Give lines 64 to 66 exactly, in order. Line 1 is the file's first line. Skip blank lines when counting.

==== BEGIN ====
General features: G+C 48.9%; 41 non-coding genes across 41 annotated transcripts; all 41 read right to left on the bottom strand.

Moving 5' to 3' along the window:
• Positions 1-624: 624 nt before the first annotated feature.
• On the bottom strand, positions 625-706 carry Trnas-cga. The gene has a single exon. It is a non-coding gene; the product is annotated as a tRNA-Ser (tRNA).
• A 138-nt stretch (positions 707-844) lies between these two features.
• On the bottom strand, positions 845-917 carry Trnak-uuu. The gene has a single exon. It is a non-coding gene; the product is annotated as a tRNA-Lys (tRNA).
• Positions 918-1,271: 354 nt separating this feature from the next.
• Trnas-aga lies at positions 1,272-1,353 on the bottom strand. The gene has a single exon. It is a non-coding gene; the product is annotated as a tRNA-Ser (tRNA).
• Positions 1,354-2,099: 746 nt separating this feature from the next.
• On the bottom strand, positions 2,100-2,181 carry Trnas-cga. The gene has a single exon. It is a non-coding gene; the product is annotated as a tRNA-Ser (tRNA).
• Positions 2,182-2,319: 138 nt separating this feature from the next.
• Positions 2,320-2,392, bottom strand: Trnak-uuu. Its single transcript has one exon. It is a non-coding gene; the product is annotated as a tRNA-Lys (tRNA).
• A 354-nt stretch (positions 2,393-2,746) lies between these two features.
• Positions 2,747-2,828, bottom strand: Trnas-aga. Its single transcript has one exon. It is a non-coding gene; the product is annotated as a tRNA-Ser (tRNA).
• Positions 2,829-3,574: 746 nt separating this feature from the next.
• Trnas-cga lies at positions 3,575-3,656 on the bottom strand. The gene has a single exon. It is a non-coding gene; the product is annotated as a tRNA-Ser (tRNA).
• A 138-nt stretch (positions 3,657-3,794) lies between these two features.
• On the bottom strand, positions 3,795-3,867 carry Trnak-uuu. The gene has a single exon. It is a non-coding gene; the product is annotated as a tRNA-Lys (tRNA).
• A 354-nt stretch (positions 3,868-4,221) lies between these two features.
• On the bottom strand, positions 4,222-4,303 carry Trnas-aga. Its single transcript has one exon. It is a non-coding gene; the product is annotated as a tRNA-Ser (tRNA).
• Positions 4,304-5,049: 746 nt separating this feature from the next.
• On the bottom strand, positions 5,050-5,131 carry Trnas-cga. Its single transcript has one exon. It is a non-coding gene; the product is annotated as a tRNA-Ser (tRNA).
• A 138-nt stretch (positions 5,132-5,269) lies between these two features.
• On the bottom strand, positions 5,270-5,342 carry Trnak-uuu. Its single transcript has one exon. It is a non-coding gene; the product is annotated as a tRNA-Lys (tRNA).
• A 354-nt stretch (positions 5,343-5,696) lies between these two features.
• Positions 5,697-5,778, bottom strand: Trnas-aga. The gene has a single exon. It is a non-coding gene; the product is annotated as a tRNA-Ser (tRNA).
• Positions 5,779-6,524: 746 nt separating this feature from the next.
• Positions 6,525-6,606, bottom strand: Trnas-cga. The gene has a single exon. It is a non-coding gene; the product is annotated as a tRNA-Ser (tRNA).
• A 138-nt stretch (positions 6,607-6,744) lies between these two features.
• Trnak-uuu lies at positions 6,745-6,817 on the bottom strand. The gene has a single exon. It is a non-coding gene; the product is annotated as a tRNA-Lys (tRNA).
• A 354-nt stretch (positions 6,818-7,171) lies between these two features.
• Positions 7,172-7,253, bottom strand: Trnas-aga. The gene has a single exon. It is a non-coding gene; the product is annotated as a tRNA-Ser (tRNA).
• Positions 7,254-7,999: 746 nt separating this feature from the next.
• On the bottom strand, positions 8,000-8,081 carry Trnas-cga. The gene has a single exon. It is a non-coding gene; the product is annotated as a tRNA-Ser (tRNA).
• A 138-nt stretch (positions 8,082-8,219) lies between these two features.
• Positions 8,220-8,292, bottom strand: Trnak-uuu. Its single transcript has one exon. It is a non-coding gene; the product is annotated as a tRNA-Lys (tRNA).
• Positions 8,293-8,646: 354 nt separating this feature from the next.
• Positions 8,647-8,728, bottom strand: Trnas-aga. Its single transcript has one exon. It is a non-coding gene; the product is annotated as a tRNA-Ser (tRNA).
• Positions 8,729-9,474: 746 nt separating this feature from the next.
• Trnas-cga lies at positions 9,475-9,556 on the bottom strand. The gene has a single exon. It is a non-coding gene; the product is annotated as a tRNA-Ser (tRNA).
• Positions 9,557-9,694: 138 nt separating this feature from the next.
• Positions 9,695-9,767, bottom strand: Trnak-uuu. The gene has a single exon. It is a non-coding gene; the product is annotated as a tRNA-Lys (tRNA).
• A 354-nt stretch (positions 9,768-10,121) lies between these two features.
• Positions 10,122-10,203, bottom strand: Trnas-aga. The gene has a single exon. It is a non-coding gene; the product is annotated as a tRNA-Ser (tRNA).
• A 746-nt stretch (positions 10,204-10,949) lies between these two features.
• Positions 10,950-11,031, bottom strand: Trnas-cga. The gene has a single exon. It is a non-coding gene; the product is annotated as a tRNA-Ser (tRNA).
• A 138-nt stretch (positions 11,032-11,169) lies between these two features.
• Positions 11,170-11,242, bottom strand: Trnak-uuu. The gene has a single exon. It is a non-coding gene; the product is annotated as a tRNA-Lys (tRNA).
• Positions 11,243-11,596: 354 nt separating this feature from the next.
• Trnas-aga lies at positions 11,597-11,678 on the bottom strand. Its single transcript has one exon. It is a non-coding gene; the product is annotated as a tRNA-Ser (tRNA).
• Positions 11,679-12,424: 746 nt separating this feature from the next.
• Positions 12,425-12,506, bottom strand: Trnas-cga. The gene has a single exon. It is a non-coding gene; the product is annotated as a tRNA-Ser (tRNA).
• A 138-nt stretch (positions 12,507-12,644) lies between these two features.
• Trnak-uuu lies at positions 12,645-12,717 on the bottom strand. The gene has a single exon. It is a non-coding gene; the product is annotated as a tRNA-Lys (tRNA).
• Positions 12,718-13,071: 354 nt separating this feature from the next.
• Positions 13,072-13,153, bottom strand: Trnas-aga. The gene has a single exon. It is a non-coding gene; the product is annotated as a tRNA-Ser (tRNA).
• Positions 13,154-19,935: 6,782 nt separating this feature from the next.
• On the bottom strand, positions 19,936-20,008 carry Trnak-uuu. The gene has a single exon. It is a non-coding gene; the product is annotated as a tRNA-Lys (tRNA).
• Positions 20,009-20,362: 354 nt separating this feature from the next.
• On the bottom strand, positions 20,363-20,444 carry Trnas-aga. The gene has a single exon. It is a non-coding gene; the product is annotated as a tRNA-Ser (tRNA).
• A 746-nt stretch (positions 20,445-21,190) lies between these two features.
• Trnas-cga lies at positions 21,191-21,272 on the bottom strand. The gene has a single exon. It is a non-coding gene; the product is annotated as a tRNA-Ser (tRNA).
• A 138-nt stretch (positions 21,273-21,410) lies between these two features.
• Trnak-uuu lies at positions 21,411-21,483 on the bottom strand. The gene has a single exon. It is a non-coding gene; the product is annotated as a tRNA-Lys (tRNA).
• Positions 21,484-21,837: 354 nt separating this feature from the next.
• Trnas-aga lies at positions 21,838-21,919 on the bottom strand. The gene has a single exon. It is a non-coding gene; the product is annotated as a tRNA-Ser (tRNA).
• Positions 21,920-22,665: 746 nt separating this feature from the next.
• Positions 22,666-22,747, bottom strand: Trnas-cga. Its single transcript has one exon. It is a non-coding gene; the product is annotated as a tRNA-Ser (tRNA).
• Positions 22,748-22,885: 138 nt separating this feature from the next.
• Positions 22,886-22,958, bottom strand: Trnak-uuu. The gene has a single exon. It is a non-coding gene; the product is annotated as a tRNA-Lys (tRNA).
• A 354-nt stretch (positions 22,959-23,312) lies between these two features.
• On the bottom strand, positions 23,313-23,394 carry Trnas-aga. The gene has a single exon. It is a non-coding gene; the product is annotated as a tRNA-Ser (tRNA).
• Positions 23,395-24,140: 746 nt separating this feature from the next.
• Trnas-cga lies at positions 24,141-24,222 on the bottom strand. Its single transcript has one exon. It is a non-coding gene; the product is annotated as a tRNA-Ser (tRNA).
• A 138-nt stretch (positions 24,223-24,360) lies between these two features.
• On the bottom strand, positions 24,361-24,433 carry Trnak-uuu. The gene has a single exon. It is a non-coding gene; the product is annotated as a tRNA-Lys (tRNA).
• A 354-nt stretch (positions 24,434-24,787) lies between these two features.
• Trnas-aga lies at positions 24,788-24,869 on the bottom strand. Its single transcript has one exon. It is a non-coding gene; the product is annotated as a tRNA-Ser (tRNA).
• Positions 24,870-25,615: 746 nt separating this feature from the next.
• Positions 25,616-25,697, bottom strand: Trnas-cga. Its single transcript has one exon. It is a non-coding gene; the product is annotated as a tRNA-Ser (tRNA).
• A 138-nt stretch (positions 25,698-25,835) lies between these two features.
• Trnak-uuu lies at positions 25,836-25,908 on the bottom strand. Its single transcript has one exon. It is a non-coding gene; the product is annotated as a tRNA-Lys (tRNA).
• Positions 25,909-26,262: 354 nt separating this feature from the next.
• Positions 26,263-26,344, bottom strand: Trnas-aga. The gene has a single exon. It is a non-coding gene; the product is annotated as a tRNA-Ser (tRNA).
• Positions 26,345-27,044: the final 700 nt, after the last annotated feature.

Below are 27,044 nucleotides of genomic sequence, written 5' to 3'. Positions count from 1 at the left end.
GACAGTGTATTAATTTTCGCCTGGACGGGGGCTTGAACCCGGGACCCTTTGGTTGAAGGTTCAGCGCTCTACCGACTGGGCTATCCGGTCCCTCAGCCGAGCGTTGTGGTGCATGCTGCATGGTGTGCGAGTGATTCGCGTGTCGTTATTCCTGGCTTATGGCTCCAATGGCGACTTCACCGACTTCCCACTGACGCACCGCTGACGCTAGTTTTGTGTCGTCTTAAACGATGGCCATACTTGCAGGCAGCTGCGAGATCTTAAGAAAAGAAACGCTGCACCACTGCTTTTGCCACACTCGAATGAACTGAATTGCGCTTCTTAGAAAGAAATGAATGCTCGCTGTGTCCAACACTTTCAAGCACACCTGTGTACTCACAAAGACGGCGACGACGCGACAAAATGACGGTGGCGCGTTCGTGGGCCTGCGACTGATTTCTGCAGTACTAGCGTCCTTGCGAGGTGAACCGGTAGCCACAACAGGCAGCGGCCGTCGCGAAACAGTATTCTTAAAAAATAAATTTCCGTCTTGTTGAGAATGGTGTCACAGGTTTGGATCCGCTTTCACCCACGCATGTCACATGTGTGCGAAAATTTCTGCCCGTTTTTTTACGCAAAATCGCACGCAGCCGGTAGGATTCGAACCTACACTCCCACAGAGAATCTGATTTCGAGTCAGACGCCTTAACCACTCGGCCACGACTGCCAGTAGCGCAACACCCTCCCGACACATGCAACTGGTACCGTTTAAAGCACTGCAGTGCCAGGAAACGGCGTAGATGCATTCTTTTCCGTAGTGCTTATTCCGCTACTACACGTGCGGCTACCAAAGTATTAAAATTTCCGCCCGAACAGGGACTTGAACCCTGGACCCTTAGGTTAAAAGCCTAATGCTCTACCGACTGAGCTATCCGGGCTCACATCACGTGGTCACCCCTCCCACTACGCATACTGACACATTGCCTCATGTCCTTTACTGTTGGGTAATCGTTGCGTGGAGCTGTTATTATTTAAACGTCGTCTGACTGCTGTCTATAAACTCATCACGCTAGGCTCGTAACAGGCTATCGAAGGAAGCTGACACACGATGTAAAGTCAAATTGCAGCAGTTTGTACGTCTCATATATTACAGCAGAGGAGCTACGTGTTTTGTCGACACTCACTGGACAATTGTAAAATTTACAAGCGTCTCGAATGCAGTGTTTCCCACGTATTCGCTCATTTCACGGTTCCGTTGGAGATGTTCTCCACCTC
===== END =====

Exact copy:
• Trnak-uuu lies at positions 21,411-21,483 on the bottom strand. The gene has a single exon. It is a non-coding gene; the product is annotated as a tRNA-Lys (tRNA).
• Positions 21,484-21,837: 354 nt separating this feature from the next.
• Trnas-aga lies at positions 21,838-21,919 on the bottom strand. The gene has a single exon. It is a non-coding gene; the product is annotated as a tRNA-Ser (tRNA).